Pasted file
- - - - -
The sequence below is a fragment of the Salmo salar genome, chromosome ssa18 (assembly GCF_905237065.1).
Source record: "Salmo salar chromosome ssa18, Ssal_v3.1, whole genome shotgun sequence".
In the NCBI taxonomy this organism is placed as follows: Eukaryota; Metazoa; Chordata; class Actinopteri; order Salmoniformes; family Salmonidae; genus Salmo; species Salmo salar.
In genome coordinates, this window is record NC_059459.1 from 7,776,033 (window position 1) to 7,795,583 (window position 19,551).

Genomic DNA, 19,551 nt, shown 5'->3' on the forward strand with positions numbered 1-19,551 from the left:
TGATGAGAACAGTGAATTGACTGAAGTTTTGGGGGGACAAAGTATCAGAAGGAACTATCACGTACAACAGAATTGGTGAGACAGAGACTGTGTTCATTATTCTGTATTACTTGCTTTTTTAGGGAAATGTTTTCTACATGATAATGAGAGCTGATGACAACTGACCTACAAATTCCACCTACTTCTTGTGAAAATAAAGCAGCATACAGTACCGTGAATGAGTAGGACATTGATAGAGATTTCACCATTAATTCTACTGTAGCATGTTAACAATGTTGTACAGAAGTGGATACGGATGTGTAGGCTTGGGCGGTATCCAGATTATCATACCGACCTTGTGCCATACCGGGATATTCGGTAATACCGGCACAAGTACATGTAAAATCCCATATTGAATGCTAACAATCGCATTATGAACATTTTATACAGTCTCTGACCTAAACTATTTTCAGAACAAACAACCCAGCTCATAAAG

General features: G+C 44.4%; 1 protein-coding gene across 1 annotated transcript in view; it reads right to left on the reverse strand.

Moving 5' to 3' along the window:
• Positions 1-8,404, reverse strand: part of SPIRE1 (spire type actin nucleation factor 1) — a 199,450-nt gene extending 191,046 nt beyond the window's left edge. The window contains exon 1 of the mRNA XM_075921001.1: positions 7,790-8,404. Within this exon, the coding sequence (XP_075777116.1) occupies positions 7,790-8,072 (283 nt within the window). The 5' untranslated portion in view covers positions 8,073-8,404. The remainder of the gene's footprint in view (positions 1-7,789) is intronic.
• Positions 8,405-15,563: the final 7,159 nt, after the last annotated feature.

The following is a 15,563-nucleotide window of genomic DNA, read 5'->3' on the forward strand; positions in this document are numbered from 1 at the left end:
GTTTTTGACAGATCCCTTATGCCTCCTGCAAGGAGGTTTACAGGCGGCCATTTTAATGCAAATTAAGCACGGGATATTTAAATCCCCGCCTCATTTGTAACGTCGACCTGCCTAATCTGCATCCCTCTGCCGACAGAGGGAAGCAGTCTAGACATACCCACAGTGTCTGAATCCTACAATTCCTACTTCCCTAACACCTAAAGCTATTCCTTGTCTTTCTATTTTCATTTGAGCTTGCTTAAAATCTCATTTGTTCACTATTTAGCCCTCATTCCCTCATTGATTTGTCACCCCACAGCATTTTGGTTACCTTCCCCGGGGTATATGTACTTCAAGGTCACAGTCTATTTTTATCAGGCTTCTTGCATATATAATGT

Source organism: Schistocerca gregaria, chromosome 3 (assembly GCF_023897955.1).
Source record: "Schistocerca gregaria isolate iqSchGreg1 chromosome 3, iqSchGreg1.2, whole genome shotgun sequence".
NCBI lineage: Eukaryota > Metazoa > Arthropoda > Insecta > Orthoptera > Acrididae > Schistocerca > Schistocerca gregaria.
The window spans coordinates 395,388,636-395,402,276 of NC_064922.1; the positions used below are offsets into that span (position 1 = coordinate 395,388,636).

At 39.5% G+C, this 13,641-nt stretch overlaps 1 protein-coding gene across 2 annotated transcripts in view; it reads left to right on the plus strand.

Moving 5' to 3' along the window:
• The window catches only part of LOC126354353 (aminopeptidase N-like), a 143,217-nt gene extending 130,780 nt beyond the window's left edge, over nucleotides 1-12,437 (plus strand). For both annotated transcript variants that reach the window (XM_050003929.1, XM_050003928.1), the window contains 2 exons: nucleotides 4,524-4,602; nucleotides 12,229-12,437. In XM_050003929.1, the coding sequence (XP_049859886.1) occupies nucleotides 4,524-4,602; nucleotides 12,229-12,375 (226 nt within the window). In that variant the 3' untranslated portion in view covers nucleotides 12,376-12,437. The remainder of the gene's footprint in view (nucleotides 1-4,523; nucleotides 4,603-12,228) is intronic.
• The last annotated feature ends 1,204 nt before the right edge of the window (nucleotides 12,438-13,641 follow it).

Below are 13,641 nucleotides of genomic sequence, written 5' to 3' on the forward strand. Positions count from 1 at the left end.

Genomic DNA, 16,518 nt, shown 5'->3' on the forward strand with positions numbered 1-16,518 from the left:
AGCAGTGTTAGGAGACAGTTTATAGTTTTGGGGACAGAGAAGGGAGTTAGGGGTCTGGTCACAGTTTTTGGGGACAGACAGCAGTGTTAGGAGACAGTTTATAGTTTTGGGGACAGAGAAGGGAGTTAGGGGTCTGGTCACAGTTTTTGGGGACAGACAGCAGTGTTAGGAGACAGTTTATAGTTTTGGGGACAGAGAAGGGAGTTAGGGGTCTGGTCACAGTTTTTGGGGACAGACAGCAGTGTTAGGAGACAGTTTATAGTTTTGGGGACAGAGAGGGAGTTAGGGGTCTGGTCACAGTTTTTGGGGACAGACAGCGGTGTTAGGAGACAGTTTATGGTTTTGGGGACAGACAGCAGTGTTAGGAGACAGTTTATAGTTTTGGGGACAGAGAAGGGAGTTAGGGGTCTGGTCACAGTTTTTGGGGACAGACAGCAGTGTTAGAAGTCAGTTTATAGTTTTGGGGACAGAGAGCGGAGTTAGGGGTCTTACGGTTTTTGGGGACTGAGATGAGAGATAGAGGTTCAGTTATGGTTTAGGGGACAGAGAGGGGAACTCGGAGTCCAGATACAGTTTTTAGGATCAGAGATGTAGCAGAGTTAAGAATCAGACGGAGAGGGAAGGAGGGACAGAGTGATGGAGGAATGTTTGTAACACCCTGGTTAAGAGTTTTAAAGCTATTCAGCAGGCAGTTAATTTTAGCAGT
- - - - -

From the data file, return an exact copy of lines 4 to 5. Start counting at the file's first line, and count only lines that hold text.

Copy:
In genome coordinates, this window is record NC_059459.1 from 7,776,033 (window position 1) to 7,795,583 (window position 19,551).

Genomic DNA, 19,551 nt, shown 5'->3' on the forward strand with positions numbered 1-19,551 from the left: